I don’t have a vision for a ‘victory’ over people and think that’s the wrong way to look at it. But I have a medium term and long term view of what not being defeated looks like. Medium term, we see a growth in centrist parties in the broader sense: UUP, Alliance, Greens, Labour (dreaming there perhaps!), SDLP, with the DUP and SF votes gradually reducing. Then a coalition of the centre. Longer term, new parties spring up in the growing centre space; community-specific parties become marginal and associated with the past; and politics is run in the middle ground around left vs right ideas, or future ideas beyond left/right divisions. People’s right to their identities – and respect for other identities as genuinely of equal value – will be taken for granted. Only irrelevant dunderheads will talk at all about there being some hierarchy of Irish over British or vice versa. And there will be a healthy sense of shared Northern Irishness which all but the knuckle-dragging brigade will pick up in school (with more and more mixed schools), much as racism in racially mixed parts of mainland Britain was fatally undermined by kids of all races growing up and going to school together.

    Sorry that’s long, but does that answer your questions?

  • https://lucidtalk.co.uk/images/News/LTDec16TrackerPollResults-GeneralRpt.pdf The first page of that poll lays out their methodology, they’ve got some 5,000 members on their opinion poll panel.

  • MainlandUlsterman

    Yes and I respect the mandate SF has, that’s the basis they’ve been in government and why we have to find ways of dealing with them. On current voting, it looks like they probably have to be part of the next coalition. But I think it’s fine for us to hold our noses while doing so, given who they are. I don’t expect SDLP people to warm to the DUP either. It’s about making things work despite those things we’ll probably always have against each other. I worry they aren’t really committed to making N Ireland work and they will keep collapsing things when they don’t get their way. All we can do is keep going and make it clear that if they are throwing away Good Friday, they are on their own. I’d hope the SDLP in that instance would be able to step to the plate and nationalist voters would recognise the SDLP as the more constructive party to vote for.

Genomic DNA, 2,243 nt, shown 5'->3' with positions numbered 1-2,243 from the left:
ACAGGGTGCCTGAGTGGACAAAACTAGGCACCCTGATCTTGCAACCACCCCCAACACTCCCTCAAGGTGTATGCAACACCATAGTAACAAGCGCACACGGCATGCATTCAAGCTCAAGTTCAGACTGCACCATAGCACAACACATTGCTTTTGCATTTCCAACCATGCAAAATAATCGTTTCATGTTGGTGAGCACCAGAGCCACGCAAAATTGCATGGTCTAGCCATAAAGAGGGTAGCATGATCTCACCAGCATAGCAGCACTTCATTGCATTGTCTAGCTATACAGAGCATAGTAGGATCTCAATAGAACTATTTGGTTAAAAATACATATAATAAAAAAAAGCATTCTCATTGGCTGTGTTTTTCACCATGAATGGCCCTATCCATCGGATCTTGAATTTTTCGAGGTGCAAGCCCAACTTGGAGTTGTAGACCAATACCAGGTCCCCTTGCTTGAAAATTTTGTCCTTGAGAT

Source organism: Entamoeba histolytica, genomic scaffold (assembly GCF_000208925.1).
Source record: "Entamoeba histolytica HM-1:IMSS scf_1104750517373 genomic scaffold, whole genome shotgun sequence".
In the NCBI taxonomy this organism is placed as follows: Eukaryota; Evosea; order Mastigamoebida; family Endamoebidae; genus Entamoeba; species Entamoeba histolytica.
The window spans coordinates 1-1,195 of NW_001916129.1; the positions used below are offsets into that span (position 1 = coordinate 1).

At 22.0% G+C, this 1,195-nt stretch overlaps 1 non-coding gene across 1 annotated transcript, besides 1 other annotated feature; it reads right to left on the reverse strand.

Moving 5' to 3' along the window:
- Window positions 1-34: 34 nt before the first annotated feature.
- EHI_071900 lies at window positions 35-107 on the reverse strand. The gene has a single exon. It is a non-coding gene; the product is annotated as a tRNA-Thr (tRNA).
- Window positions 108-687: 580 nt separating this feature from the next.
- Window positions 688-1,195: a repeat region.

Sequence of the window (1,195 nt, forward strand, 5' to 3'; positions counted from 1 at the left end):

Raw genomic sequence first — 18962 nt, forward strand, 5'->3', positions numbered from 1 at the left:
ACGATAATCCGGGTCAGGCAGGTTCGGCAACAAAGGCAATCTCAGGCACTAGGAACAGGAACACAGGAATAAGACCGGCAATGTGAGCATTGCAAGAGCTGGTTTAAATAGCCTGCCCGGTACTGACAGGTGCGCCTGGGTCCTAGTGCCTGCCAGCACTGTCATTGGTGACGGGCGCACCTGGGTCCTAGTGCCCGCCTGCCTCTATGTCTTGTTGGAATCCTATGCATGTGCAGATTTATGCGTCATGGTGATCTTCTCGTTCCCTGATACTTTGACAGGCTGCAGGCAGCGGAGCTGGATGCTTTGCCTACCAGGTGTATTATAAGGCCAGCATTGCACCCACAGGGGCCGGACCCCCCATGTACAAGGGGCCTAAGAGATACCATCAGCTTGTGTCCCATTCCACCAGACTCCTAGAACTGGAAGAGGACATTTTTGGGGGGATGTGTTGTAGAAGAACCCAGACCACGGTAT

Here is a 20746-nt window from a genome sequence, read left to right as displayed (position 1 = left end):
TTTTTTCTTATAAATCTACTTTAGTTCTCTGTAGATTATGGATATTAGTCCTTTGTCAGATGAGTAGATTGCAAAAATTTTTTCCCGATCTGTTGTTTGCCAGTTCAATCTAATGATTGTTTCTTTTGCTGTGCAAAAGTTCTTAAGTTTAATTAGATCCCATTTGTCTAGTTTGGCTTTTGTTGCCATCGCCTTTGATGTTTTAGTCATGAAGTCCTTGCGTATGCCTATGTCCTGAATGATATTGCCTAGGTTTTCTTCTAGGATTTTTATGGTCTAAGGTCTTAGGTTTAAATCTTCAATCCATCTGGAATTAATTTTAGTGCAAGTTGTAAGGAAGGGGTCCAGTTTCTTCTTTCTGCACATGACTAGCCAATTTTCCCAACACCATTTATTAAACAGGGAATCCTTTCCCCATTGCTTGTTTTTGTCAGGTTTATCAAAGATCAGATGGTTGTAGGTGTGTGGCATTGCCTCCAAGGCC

• file

    Indeed. A rebel’s rightful place is in opposition, not in the establishment. It is also much easier and less hypocritical to work towards the dismantling of Northern Ireland if you are not part of the structures you want to dismantle.

  • mickfealty

    Can’t see how that works. Refusal of the largest party to accept FM or dFM and the arrangement will just falls again. You either keep them collapsed or you go back in. Can’t see any other option. Can you?

  • SeaanUiNeill

    Thank you, MU, fine reply! I’d certainly like to see the centre genuinely strengthen up, but for now we’re coping with a ten year slow motion falling apart, although our current rather dramatic “tomato/wall” scenario may simply default to the old dishonest stasis after all the smoke and mirrors.

    But yes, the further away from the violence of both camps the happier I feel myself. Ah, if only we’d had a boring old Home Rule solution in 1914, with that “unionist” quarter of an all Ireland electorate co-operating in a Dublin Dominion parliament and a possible century of undramatic but reasonable stability!!!

  • Katyusha

    I worry they aren’t really committed to making N Ireland work and they will keep collapsing things when they don’t get their way.